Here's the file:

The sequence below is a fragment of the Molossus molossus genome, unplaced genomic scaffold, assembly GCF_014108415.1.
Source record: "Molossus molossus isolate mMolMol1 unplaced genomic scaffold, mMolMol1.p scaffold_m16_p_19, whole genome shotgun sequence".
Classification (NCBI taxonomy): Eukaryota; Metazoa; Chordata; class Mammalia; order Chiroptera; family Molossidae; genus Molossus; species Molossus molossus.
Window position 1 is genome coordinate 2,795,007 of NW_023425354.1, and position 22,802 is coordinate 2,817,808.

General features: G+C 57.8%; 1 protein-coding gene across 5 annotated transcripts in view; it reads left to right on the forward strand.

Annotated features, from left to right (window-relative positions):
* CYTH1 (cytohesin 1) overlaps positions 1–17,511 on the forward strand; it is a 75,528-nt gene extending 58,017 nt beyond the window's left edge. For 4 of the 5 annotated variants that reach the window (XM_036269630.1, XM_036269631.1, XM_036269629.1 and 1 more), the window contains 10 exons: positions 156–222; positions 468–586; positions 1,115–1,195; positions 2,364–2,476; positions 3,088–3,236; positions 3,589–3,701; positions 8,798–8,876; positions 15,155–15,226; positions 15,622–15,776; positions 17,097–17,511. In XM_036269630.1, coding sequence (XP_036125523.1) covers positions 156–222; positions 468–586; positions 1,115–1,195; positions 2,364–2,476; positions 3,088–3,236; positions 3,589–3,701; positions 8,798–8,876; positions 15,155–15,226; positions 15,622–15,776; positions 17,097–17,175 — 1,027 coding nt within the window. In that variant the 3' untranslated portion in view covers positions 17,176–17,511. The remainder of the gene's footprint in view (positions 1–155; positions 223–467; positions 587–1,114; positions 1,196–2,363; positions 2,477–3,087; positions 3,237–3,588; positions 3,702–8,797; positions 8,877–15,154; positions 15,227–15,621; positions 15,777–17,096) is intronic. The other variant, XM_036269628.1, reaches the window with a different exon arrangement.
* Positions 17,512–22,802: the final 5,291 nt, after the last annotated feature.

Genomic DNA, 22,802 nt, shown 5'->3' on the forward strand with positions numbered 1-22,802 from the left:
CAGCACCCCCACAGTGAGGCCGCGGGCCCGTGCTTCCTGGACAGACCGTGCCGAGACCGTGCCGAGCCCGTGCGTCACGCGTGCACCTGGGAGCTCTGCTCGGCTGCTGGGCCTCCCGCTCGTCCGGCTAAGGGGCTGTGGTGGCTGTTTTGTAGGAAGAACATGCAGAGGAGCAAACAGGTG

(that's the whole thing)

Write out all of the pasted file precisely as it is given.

The sequence below is a fragment of the Molossus molossus genome, unplaced genomic scaffold, assembly GCF_014108415.1.
Source record: "Molossus molossus isolate mMolMol1 unplaced genomic scaffold, mMolMol1.p scaffold_m16_p_19, whole genome shotgun sequence".
Classification (NCBI taxonomy): Eukaryota; Metazoa; Chordata; class Mammalia; order Chiroptera; family Molossidae; genus Molossus; species Molossus molossus.
Window position 1 is genome coordinate 2,795,007 of NW_023425354.1, and position 22,802 is coordinate 2,817,808.

General features: G+C 57.8%; 1 protein-coding gene across 5 annotated transcripts in view; it reads left to right on the forward strand.

Annotated features, from left to right (window-relative positions):
* CYTH1 (cytohesin 1) overlaps positions 1–17,511 on the forward strand; it is a 75,528-nt gene extending 58,017 nt beyond the window's left edge. For 4 of the 5 annotated variants that reach the window (XM_036269630.1, XM_036269631.1, XM_036269629.1 and 1 more), the window contains 10 exons: positions 156–222; positions 468–586; positions 1,115–1,195; positions 2,364–2,476; positions 3,088–3,236; positions 3,589–3,701; positions 8,798–8,876; positions 15,155–15,226; positions 15,622–15,776; positions 17,097–17,511. In XM_036269630.1, coding sequence (XP_036125523.1) covers positions 156–222; positions 468–586; positions 1,115–1,195; positions 2,364–2,476; positions 3,088–3,236; positions 3,589–3,701; positions 8,798–8,876; positions 15,155–15,226; positions 15,622–15,776; positions 17,097–17,175 — 1,027 coding nt within the window. In that variant the 3' untranslated portion in view covers positions 17,176–17,511. The remainder of the gene's footprint in view (positions 1–155; positions 223–467; positions 587–1,114; positions 1,196–2,363; positions 2,477–3,087; positions 3,237–3,588; positions 3,702–8,797; positions 8,877–15,154; positions 15,227–15,621; positions 15,777–17,096) is intronic. The other variant, XM_036269628.1, reaches the window with a different exon arrangement.
* Positions 17,512–22,802: the final 5,291 nt, after the last annotated feature.

Genomic DNA, 22,802 nt, shown 5'->3' on the forward strand with positions numbered 1-22,802 from the left:
CAGCACCCCCACAGTGAGGCCGCGGGCCCGTGCTTCCTGGACAGACCGTGCCGAGACCGTGCCGAGCCCGTGCGTCACGCGTGCACCTGGGAGCTCTGCTCGGCTGCTGGGCCTCCCGCTCGTCCGGCTAAGGGGCTGTGGTGGCTGTTTTGTAGGAAGAACATGCAGAGGAGCAAACAGGTG